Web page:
The interspace located between sequentially arranged working heads is advantageously provided with a groove arranged circumferentially.

The invention will be presented in the fullest detail in accordance of attached drawings.

Description of the drawings Figure 1. is a side elevation view of a screwing tap according to the invention showing the working heads formed sequentially in a tool, Figure 2. is a side elevation view of a screwing tap according to the invention showing the working heads arranged spaced apart along the length of the tool with an interspace B therebetween, Figure 3. is a side elevation view of a screwing tap according to the invention showing the working heads arranged spaced apart

along the length of the tool and groovings D formed in each interspace.

Detailed description of the invention Figure 1. shows a preferred embodiment of a screwing tap 1 with multiple working head A1, A2, A3 according to the present invention. The screwing tap 1 has at least two, preferably three or more adequate working heads A1, A2, A3 having a basic diameter d and arranged sequentially along a first portion L of a tool shaft Z. The working heads A1, A2, A3 have advantageously the same basic diameter d, but it will be appreciated by a person skilled in the art, that the working heads may also have different basic diameters d in any embodiment. Each working head A1, A2, A3 is provided with entering portion consisting of first or coarse cutting threads N and a controlling portion consisting of finishing threads S. The coarse cutting threads N of the screwing tap 1 function as to cut firstly the workpiece material. The finishing threads S following the coarse cutting threads N function as to control and finish threads and to guide the entire tool.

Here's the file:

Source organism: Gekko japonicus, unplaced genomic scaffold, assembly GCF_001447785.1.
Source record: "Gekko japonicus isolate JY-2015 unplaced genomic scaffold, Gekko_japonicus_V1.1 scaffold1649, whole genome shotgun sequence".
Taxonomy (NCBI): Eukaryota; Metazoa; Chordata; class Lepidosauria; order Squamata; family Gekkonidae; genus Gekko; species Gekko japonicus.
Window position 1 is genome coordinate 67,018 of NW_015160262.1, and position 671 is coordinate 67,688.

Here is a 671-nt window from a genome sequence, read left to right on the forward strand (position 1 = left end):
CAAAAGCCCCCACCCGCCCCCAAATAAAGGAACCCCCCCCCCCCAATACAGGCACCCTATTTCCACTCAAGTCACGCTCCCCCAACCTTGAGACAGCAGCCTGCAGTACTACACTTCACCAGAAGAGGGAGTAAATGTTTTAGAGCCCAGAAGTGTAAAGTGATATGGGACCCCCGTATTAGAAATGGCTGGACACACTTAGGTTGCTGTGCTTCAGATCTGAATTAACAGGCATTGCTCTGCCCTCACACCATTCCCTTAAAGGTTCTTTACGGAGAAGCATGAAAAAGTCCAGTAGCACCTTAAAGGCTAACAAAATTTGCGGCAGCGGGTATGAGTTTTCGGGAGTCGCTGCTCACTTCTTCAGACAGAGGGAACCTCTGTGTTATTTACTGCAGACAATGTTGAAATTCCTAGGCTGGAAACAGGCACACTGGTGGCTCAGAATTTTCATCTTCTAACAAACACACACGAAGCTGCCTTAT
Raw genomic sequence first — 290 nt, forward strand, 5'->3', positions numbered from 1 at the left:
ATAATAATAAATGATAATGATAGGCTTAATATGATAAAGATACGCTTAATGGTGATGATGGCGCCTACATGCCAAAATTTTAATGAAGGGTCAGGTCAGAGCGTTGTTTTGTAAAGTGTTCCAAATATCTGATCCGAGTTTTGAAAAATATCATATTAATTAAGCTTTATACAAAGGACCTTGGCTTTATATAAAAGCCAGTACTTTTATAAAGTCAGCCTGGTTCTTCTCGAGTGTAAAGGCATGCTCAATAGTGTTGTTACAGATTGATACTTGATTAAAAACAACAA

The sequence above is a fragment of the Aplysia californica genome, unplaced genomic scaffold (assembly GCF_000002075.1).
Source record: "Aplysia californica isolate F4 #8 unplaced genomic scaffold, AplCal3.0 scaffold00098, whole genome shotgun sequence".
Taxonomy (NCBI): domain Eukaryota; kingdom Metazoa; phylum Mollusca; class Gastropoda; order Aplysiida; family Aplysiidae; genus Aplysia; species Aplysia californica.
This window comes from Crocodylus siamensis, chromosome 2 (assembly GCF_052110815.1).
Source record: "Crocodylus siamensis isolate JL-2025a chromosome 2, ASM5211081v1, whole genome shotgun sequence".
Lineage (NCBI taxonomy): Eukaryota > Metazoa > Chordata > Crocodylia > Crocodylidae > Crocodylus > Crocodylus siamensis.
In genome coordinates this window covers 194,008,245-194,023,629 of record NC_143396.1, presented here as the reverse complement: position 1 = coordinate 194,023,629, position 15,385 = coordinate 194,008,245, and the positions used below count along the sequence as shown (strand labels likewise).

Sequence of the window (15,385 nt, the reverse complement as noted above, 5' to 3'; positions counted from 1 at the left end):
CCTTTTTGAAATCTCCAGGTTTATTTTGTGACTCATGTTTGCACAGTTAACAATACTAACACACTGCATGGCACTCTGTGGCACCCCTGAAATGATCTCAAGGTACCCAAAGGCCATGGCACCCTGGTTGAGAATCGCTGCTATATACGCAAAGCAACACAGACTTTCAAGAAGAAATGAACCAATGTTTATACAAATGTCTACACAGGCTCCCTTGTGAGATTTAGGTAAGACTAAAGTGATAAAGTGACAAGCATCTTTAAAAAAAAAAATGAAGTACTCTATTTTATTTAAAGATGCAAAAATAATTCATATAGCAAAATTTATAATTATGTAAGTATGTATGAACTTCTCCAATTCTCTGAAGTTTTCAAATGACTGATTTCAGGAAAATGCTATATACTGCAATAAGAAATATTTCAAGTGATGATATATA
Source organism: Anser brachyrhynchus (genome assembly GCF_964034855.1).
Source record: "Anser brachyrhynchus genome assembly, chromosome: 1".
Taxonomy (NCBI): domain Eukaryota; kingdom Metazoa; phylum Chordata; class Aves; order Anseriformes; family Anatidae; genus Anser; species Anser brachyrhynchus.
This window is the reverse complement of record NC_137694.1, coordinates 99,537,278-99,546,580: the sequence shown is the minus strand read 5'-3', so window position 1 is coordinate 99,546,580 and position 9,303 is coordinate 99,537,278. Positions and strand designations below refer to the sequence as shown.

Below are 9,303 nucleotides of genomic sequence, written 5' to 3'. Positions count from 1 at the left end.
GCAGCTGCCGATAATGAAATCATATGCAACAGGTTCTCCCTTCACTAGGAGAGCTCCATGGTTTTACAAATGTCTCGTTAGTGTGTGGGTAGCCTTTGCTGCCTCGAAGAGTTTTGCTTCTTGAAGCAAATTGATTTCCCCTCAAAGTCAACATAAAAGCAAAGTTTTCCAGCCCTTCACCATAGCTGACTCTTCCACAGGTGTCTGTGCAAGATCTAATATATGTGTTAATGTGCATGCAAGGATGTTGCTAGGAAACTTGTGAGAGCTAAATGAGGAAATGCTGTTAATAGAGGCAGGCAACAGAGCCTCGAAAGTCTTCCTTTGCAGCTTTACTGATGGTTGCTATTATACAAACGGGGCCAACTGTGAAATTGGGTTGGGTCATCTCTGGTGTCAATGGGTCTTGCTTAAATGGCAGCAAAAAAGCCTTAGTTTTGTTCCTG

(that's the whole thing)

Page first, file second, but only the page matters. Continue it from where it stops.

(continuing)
The tool shaft Z has an end portion L1 having cylindrical shape (round in cross section in a preferred embodiment for example) being able to be bitten by a die chuck or toolholder. However, the end portion L1 may have any other cross sectional shape, i. e. rectangular, elliptical etc. , as it is desired or useful.

This first embodiment of the screwing tap 1 according to the present invention is to preferably be used with extremely deep blind holes having a depth of 2 x d, since there is no gap between the working heads A1, A2, A3 following each other and therefore it is impossible with chips to be jammed in any space and/or surface during cutting operation. At the same time, the coarse cutting threads N formed on the following working head A1, A2, A3 have a diameter less than the finishing threads S, and therefore, they decrease friction between the inner surface of the hole and the screwing tap 1.